The Federal Housing Administration (FHA) insures its approved mortgage lenders against losses on mortgages made in accordance with FHA 's requirements. FHA loans are designed to help prospective homeowners who can't qualify for conventional mortgages; FHA loans require lower down payments and FHA loan guidelines allow for more lenient credit underwriting.
FHA-approved mortgage lenders require the following information when you apply for an FHA loan:
- Social Security number and proof of legal U.S. residency (not citizenship) for each borrower
- Proof that you and any co-borrowers are of legal age to sign mortgage documents in your state
- Proof that you're not on the federal government's list of people with certain unsatisfied judgments against them or who are delinquent on federal debts including taxes and student loans.
FHA lenders also verify income, assets, debts and credit history for you and any co-borrowers. Here's what you need to know:
FHA Loan Guidelines Offer Flexibility
FHA home loan underwriting requirements include:
- Down payment: FHA requires a minimum down payment of 3.5 to 10 percent of your home's purchase price. This amount does not include closing costs or mortgage insurance premiums.
- Debt-to-income ratio: Estimate this ratio by adding your estimated PITI (principal, interest, taxes and insurance) to your monthly debt payments. Divide the total by your monthly before-tax income. FHA guidelines generally allow a maximum debt-to-income ratio of 43 percent, so if your monthly gross income is $5,000, your housing plus other debt payments can't exceed $2,150 ($5,000 * .43). If your other payments for other loans and credit cards equal $400, that leaves you $1,750 a month for PITI.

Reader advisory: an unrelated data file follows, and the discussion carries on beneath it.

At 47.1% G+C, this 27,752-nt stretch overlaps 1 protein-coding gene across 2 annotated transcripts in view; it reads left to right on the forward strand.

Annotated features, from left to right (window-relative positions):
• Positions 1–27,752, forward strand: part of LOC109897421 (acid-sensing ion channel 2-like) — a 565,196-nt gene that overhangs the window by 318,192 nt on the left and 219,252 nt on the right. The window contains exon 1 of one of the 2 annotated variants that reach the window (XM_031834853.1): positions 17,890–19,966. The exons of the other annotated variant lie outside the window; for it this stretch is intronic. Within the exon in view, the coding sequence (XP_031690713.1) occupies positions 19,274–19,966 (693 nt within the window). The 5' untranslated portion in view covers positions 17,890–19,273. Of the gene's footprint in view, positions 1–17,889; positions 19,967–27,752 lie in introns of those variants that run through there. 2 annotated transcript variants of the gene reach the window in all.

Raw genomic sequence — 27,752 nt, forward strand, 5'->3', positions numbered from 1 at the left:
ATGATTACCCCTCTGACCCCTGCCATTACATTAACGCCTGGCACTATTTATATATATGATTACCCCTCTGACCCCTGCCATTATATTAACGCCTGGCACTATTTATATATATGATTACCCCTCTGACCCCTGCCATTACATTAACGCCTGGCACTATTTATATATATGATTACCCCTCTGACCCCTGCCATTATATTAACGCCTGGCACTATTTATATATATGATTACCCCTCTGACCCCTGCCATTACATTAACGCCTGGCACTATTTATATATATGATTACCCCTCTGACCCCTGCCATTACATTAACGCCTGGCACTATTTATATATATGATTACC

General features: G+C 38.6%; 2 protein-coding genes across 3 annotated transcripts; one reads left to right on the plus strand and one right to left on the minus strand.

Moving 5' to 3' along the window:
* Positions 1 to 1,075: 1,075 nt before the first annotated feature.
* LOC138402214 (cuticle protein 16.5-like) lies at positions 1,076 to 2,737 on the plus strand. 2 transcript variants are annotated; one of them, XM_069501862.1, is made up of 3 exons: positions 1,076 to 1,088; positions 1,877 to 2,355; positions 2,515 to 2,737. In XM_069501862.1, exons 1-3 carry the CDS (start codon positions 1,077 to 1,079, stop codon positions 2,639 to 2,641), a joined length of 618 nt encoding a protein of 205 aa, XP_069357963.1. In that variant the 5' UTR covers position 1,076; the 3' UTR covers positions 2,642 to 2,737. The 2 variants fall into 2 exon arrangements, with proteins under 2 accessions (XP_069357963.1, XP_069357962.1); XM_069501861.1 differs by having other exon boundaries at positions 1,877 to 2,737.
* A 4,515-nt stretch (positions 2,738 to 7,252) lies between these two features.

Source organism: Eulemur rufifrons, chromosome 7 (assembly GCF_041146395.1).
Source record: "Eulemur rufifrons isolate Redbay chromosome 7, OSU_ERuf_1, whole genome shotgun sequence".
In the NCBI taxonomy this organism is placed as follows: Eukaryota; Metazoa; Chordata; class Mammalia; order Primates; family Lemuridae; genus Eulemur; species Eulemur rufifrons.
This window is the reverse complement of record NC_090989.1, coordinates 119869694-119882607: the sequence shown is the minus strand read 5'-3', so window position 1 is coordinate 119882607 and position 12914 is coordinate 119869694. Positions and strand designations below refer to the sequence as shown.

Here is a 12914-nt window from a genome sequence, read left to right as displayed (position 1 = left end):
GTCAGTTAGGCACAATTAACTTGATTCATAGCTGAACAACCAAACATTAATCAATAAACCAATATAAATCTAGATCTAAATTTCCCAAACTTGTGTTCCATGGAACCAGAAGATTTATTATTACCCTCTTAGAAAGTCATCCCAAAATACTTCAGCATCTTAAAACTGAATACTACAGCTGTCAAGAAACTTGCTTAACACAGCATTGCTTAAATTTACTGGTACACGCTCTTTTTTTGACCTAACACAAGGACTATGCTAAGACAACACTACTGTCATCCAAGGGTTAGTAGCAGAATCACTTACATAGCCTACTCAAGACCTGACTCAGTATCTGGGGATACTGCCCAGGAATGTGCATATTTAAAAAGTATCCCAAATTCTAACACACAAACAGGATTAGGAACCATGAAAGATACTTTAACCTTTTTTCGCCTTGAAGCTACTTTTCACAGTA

- Credit scores and history: FHA lenders review your credit reports to determine your creditworthiness. In addition to considering your credit score, FHA underwriters evaluate your credit history to see if you are managing your debts in a responsible way, and if your credit is improving or getting worse. In general, a minimum credit score of 580 is required for FHA loan approval, but FHA loans maybe approved with lower credit scores if certain compensating factors exist.
FHA may allow your lender to consider certain factors in addition to your application. Compensating factors include cash reserves equal to one or more payments after your down payment, closing costs, and pre-paid costs are paid. Compensating factors provide FHA lenders flexibility to approve your mortgage. FHA lenders determine if compensating factors are needed for your application and if they can be used in your situation.
If you have little or no credit, FHA mortgage lenders may be able to help. FHA recognizes that moderate-income and first-time home buyers may not have traditional credit histories and credit scores. FHA allows mortgage lenders to substitute sources of non-traditional credit in place of usual FHA loan qualifications.
Get Approved for Your FHA Loan
These steps can help you find and get approved for an FHA home purchase or refinance loan:
- Request mortgage quotes from several FHA lenders. Mortgage rates, lender fees and credit requirements vary.
- Discuss your mortgage needs in detail with FHA lenders. This helps lenders find appropriate FHA loan options based on your situation. For example, if you own or are buying a home that needs renovation, an FHA 203(k) mortgage can help with rolling renovation and home purchase or refinance costs into one loan.
- Don't give up if your first FHA loan application falls through. Although FHA provides lenders with its approval guidelines as a starting point, FHA allows lenders to add their own loan approval requirements to FHA guidelines. It's worthwhile to shop multiple lenders to compare differences in loan approval requirements and costs -- when speaking to lenders, ask them what their "underwriting overlays" are -- that's what those extra requirements are called.
Help Is Available
FHA lenders can explain FHA loan approval requirements in detail and may suggest ways to meet loan approval guidelines based on your circumstances. You can also contact HUD-approved housing counselors for information about FHA loan programs and loan approval requirements.
Be specific when discussing FHA loans with mortgage lenders or housing counselors. Tell loan officers or housing counselors that you're short $1000 for a down payment instead of saying that you can't afford an FHA loan. Lenders and housing counselors can look for potential resources and solutions based on details you provide.